If pies and pastries are frequently on your vegan menu, then you have probably used something similar to Crisco at least once in your kitchen.
Melting point of shortening is higher than butter, which is great for baking. Solid fats ensure that the dough will be raised, so Crisco can be used in doughs for puff pastry, pie crust, and shortbread to achieve that crumbly, crunchy texture. You can even add it to your vegan ramen.
The good news is that vegans can also enjoy flaky pie crusts and pastries when using Crisco shortening, but is it a healthy option?
Only because Crisco is all-vegetable shortening, it doesn’t make it the healthiest food choice, but this convenient butter substitute also comes with some benefits:
Low trans fat content
Not so long ago, shortenings and similar products posed a health risk because of high trans fat content, but thanks to modernized formulation, this is no longer the case with most shortenings on the market, including Crisco.
Artificial trans fat has been linked to heart disease and is now prohibited in the US and many other countries.
Compared to partially hydrogenated oils that are high in trans fats, fully hydrogenated palm oil that is used in Crisco has a very low content of these harmful fats, which makes it a healthier alternative to other similar products.
Unlike animal-sourced lard that is free of trans fat but high in cholesterol, Crisco shortening contains less than 1% of trans fat and 0% cholesterol. Crisco also has less saturated fat levels than butter.
On the other hand, compared to its nutritional value, the calorie content in Crisco is very high. This product also doesn’t contain carbohydrates, proteins, minerals, or vitamins.
Also, similarly to other shortenings, Crisco shortening is 100% fat, unlike margarine and butter that are 80% fat.
Although Crisco contains vegan-friendly soybean oil, this is not good news for people with soy allergy.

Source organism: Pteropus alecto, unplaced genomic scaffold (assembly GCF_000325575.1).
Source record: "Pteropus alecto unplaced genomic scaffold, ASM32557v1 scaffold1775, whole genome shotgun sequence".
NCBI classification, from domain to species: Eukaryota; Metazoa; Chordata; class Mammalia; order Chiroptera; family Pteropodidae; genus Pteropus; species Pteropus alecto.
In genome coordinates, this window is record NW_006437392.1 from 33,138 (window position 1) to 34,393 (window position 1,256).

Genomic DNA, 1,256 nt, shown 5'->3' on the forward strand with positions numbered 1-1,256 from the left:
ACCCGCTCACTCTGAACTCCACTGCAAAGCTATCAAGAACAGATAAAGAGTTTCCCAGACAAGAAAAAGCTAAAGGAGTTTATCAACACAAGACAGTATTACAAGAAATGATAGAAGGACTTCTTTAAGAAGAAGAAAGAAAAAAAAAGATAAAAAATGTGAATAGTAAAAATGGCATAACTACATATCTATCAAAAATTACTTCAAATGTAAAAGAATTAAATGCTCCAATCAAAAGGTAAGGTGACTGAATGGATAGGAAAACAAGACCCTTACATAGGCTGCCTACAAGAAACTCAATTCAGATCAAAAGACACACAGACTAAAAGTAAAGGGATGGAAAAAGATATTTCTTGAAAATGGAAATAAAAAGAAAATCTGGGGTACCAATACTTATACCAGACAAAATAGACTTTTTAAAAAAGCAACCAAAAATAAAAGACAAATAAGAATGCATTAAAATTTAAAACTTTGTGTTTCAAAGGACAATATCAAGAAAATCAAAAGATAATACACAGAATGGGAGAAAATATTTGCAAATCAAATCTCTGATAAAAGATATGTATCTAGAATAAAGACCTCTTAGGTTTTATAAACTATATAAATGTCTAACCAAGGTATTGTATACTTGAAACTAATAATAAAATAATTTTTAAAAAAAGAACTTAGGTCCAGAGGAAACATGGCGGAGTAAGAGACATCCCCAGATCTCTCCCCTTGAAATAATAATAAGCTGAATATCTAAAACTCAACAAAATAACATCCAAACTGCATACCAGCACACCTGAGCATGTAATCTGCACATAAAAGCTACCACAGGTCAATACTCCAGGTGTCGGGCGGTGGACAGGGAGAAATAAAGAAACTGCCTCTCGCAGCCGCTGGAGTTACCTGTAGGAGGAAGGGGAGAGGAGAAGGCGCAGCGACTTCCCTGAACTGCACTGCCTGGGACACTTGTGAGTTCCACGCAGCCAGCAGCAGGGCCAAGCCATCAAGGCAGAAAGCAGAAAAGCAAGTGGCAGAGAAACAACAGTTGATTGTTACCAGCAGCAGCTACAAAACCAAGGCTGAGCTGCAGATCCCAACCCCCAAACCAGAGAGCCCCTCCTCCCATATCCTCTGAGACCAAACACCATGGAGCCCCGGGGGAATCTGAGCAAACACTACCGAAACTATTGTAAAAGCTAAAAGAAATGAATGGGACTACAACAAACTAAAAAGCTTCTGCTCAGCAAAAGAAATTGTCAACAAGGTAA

Overall, Crisco is definitely safe to use, but it still is highly processed and may not be suitable for a clean and healthy vegan diet.
Many vegans use coconut oil as butter replacement in baking, and this is a great go-to alternative for those who enjoy homemade vegan pastries. The good thing is that, unlike Crisco, coconut oil is far less processed and it actually comes with some health benefits.
Coconut oil contains medium-chain triglycerides, in other words, ‘’good fat’’, that is ‘’more rapidly broken down and absorbed into the body. This makes them a quick energy source and less likely to be stored as fat’’ , which is great for those who want to stick to their weight loss diet.
On the flipside, coconut oil may not give you the same results in baking as Crisco. It takes time and practice to perfect baking with this natural vegan ingredient.
Also, if you don’t want all of your pastries to have nutty or coconut flavor, try using refined or deodorized coconut oil.
Unlike coconut oil, these vegetable oils are liquid at room temperature, so they can be used for frying, but may not be a good option for baking.
Main feature of vegan margarine is that it remains solid at room temperature, unlike sunflower oil and olive oil, which makes it a good replacement for Crisco or coconut oil in baking.
Another great thing for vegans is that there are a lot of brands of plant-based butter replacements to choose from. Smart Balance Light vegan butter with flaxseed oil is one of them. Also, if you have any health concerns and would like to skip on processed products, you can easily make your own homemade vegan butter.
According to the definition, a product qualifies as vegan if it doesn’t include animal ingredients and doesn’t involve any form of animal suffering in its production process.
So, is Crisco vegan?
Based on the above information, the ingredients used in this shortening is what makes Crisco vegan.
However, as we mentioned above, some ingredients in Crisco are debatable in terms of animal-friendliness, such as palm oil.
Also, such highly-processed foods are not usually recommended in a healthy vegan diet, so many clean eaters turn to more natural alternatives.